It was the first stage of the 2020 Tour de France in sunny Nice. Except it wasn’t sunny – heavy rain turned the roads as slippery as ice and riders went down left, right and centre. A rider-led neutralisation of the final descent was the calm before a scrappy sprint finish, won in storming style by UAE Emirates’ Alexandre Kristoff, putting him in yellow for the first time in his career. But that was almost the least surprising thing about the stage.
You have to hand it to Alexander Kristoff – the man can ride well in filthy weather and he made the most of it. Not only did he chalk up his fourth Tour de France stage in his career, he also took his first maillot jaune.
Kristoff is not a mincer of words.
But of course, the highlights of any bike race often come from the interactions of fans on Twitter, so this year, we will be collecting the must-see tweets for every stage. (While saving some back for Tour Tweets of the Week, of course!)
Tony says Achtung, Baby!
Jumbo Bee Tony Martin signalled that the descent of the final climb would be neutralised, due to the number of crashes and conditions of the roads. This was reminiscent of stage 2 of the 2010 Tour de France when Fabian Cancellara controversially neutralised the entire stage, due to the same sorts of conditions.
However, one team (no, not Movistar) decided that they didn’t like that verdict and decided to speed down the descent. As John Lennon warned, ‘instant karma’s gonna get ya’. And it got Astana‘s Miguel Angel Lopez, who not long after his team started bombing down the descent, had his back wheel slide, causing him to stop himself by hitting a (thankfully) plastic road sign by the side of the road.
After that happened, Primoz Roglic had a word with Astana’s Omar Fraile to tell him to cool his jets. Jets were cooled, forthwith.
In a post-stage interview, Ineos’ Luke Rowe said that the teams had a meeting the night before the start of the race to discuss how the peloton was going to deal with dangerous conditions on the road. He wasn’t too impressed with Astana’s going back on that agreement.
There were some dissenting voices in the Twitterstream as well, with fans believing that the riders’ jobs were to race and they weren’t doing that, saying that riders know that cycling is dangerous so get on with it. Well, yes, cycling is dangerous, but it doesn’t mean the riders have to risk everything, all the time, no matter what. In the context of the race, neutralising the descent wasn’t going to harm the race or even the stage finish, whereas losing a lot of riders to injury before the Tour even really started would harm the race and be absolutely unnecessary. So good on you, Tony.
And here is an incomplete list of the riders who crashed at least once (a few of them crashed a number of times), just to show that it wasn’t just a normal day at the Tour.
Train in Vain
No, it wasn’t the sprint train of QuickStep or Bora, it was the two-carriage blue train that seemed to be shadowing the peloton.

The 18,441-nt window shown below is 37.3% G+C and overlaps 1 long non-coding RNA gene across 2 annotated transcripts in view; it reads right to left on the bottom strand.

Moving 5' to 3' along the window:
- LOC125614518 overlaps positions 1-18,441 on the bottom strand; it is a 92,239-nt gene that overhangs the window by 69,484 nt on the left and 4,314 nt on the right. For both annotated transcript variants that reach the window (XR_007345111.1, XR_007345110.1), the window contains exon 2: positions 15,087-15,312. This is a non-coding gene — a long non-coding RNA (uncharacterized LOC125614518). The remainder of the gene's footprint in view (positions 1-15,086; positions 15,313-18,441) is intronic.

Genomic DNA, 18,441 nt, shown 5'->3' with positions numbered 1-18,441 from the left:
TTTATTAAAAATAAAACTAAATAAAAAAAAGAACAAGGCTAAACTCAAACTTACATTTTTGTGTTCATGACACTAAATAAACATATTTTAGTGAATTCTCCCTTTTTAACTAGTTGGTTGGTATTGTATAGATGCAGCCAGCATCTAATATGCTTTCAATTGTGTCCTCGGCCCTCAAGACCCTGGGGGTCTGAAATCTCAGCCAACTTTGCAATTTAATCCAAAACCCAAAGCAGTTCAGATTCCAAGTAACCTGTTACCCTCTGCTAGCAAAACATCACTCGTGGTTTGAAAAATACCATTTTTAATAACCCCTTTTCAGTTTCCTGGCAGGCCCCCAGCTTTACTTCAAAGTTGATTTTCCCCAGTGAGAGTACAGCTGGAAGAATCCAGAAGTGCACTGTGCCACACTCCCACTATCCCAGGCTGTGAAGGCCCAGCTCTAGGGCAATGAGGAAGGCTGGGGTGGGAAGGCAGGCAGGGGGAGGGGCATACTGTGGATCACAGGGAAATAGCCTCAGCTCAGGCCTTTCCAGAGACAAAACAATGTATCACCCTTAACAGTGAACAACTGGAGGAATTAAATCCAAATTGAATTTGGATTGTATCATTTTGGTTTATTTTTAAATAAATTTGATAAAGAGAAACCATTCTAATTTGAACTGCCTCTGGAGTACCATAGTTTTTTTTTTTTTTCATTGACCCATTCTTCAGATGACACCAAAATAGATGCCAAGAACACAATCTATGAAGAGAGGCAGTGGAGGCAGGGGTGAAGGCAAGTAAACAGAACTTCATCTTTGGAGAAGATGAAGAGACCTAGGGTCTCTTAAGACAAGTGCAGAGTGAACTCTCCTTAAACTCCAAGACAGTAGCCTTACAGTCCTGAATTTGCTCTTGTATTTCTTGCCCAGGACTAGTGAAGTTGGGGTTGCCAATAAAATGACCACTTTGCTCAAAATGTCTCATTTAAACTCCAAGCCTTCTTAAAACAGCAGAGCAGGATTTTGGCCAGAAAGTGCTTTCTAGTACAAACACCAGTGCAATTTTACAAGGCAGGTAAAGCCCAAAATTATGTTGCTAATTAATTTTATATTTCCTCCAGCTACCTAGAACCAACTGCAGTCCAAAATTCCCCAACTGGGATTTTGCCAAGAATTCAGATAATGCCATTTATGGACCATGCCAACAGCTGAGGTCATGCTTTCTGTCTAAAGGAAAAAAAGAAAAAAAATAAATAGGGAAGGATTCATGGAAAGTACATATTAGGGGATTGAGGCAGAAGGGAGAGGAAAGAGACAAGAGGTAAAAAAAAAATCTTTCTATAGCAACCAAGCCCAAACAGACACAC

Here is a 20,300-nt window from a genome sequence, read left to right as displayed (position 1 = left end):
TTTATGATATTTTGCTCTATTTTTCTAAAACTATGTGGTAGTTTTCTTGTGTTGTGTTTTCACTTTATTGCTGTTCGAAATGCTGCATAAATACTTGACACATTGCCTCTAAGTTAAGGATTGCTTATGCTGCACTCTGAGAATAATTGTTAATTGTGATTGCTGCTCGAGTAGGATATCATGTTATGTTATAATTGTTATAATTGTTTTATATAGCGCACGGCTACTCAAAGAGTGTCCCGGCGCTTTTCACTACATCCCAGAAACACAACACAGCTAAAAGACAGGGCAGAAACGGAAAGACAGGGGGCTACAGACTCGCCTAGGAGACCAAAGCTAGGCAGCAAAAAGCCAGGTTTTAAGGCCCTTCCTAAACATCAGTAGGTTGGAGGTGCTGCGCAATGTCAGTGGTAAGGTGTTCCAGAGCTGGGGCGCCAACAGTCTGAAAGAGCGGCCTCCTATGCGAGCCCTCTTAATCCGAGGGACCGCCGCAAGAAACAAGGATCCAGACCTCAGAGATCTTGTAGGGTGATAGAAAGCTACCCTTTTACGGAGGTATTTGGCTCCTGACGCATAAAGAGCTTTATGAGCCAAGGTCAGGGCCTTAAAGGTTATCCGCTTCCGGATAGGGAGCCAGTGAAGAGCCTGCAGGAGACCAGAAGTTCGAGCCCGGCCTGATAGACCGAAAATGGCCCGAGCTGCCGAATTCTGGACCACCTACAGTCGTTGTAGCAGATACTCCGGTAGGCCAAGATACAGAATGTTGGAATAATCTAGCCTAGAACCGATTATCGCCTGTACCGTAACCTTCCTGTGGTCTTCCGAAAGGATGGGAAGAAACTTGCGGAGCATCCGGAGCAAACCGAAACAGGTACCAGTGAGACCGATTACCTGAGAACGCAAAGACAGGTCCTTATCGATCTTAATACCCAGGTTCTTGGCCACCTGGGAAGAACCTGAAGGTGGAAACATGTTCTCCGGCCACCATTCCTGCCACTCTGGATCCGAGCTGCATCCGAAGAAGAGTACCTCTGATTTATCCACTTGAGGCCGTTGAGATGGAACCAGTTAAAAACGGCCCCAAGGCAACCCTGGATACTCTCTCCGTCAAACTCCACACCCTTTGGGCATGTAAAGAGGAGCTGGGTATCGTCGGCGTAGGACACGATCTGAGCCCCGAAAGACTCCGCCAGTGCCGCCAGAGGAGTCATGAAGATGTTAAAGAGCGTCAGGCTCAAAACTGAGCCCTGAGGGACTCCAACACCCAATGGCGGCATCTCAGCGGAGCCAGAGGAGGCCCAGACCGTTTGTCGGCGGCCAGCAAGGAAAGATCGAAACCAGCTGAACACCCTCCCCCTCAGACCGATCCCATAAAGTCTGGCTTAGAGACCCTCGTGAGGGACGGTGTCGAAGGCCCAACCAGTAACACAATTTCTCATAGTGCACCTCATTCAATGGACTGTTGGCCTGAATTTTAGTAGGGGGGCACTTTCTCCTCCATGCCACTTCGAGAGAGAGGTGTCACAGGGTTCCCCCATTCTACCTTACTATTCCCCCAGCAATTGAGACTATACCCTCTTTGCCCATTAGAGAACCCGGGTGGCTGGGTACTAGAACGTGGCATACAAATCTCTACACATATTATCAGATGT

That train just kept popping up, over and over again (not surprising, considering the parcours was really just a big circuit). But it then got strangely ominous … speculation on the mystery train of Nice was rife.
Mystery solved …
Just after the 3km banner, it was a big crash and Thibaut Pinot was one of the ones who came down hard. Face like thunder.
La Course by Le Tour
It was a hell of a sprint finish, just watching it (below) makes my legs hurt! Lizzie Deignan from Trek-Segafredo fights to the finish line and wins it with the throw.
The socially distanced podium looked like this.
La Course Top 10
1 Lizzie Deignan (Trek-Segafredo) 2:22:51
2 Marianne Vos (CCC-Liv) same time
3 Demi Vollering (Parkhotel Valkenburg) s/t
4 Katarzyna Niewiadoma (Canyon-SRAM Racing) s/t
5 Annemiek van Vleuten (Mitchelton-Scott) s/t
6 Elisa Longo Borghini (Trek-Segafredo) +0:07
7 Emilia Fahlin (FDJ Nouvelle Aquitaine Futuroscope) +1:50
8 Elisa Balsamo (Valcar-Travel & Service) same time
9 Soraya Paladin (CCC-Liv) s/t
10 Liane Lippert (Team Sunweb) s/t
Tour de France Stage 1 Top 5
1 Alexander Kristoff (UAE Team Emirates) 3:46:13
2 Mads Pedersen (Trek-Segafredo) same time
3 Cees Bol (Sunweb) s/t
4 Sam Bennett (Deceuninck-Quickstep) s/t
5 Peter Sagan (Bora-hansgrohe) s/t
GC Top 10
1 Alexander Kristoff (UAE Team Emirates) 3:46:13
2 Mads Pedersen (Trek-Segafredo) 0:04
3 Cees Bol (Sunweb) +0:06
4 Sam Bennett (Deceuninck-Quickstep) +0:10
5 Peter Sagan (Bora-hansgrohe) same time
6 Elia Viviani (Cofidis) s/t
7 Giacomo Nizzolo (NTT Pro Cycling) s/t
8 Bryan Coquard (B&B Hotels-Vital Concept) s/t
9 Anthony Turgis (Total Direct Energie) s/t
10 Jasper Stuyven (Trek-Segafredo) s/t
All the jerseys
Leader’s jersey Alexander Kristoff (UAE Team Emirates)
Points jersey Alexander Kristoff (UAE Team Emirates)
King of the Mountains Fabien Grellier (Total Direct Energie)
Best Young Rider Mads Pedersen (Trek-Segafredo)
Most Combativity of the Stage: Michael Schar (CCC)
For full race reviews, go to cyclingnews.
Official race website: Le Tour
Header image: ©AFP/Stuart Franklin GETTY IMAGES